Whether you love or not is subject only to your own opinion, no one else’s. The proper answer to the age-old demand, “If you love me, you’ll_____” is: “Wrong. I do love you, but I’m not going to do that,” or, “I’ll do that, but it’s not a test of my love.”
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Frequently in counseling I’ve seen people let themselves be talked right out of loving each other, like this: When person A says, “If you loved me, you’d…” most often he or she is feeling insecure and asking for reassurance, but asking ineffectively, because it sounds like a demand. When B is also insecure, and if he or she is unwilling to do whatever is being demanded, B then tends to doubt his or her own loving: “Gee, maybe I don’t love you enough. I’m not willing to do that.” When A gets this doubtful response on top of his or her initially insecure feelings, A panics: “Oh no! B doesn’t really love me!” At this point, both A and B are convinced that it’s not working, and everything can go downhill from there, because of simple misunderstanding.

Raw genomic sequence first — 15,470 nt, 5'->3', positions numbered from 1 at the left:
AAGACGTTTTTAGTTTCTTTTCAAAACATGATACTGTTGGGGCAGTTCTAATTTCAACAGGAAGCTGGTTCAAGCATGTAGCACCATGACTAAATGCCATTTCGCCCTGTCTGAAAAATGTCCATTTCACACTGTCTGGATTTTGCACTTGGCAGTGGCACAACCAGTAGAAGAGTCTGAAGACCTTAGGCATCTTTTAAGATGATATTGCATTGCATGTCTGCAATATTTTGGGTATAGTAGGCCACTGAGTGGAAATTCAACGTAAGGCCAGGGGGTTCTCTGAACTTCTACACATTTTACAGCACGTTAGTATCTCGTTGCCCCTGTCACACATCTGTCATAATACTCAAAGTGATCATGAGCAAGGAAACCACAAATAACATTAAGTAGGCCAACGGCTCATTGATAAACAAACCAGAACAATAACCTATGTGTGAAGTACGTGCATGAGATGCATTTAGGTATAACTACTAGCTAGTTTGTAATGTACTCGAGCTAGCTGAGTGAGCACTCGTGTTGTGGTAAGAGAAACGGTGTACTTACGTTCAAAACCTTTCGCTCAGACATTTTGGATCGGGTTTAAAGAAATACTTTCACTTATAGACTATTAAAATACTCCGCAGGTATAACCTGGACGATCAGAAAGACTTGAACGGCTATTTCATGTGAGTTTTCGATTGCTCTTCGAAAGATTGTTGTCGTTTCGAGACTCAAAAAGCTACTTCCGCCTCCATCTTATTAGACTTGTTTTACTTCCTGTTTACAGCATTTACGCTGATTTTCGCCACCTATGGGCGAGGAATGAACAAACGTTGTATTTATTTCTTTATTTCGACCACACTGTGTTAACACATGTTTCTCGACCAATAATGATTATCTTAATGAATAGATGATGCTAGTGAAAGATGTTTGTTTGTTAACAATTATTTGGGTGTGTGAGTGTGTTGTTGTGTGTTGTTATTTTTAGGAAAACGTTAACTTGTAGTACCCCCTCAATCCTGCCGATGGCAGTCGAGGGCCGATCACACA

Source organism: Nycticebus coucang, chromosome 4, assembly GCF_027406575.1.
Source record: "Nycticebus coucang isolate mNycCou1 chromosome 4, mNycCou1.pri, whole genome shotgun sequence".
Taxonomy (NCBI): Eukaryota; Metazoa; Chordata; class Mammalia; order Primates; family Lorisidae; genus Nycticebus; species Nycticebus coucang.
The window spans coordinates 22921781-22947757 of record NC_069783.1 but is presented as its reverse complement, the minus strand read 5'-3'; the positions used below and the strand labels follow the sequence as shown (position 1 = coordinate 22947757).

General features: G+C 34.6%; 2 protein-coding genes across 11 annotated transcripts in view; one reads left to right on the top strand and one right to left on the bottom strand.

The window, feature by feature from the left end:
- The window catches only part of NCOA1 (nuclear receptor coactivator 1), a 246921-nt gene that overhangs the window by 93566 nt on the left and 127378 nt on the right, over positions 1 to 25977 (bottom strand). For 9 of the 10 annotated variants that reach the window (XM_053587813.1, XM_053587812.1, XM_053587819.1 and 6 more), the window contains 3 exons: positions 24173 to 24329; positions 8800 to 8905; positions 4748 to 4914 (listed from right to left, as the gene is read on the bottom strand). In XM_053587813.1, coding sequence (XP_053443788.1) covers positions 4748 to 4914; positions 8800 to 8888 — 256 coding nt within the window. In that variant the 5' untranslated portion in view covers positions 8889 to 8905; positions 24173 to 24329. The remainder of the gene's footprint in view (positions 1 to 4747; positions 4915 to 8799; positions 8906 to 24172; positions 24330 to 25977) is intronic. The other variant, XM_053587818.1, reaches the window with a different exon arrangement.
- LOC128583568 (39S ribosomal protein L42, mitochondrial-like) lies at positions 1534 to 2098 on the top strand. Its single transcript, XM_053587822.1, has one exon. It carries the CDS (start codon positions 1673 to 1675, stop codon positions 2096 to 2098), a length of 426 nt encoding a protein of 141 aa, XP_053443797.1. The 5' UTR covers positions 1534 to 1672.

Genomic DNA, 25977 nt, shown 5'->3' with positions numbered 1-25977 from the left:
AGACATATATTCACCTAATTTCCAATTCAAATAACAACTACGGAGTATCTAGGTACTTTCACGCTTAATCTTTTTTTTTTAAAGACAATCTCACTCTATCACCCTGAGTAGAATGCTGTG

While love is not a behavior but a feeling, accurate and effective communication of feelings is important. It can be very frustrating to love and be unable to communicate that love. We all know the experience of loving someone very much and having them perceive our love as something else. Marsha: “I loved him so much; I never wanted to be away from him for a minute.” Bill: “She smothered me! She had no regard for my feelings! I hated it!” Behavior contributes to accurate expression and is therefore important. It does you no good to love if your behavior is consistently interpreted as unloving.
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As in any art, it’s necessary to know what you want to express in order to express it effectively. Your personal way of expressing and receiving love is your lovestyle.
© 2011 Tina B. Tessina adapted from: Lovestyles: How to Celebrate Your Differences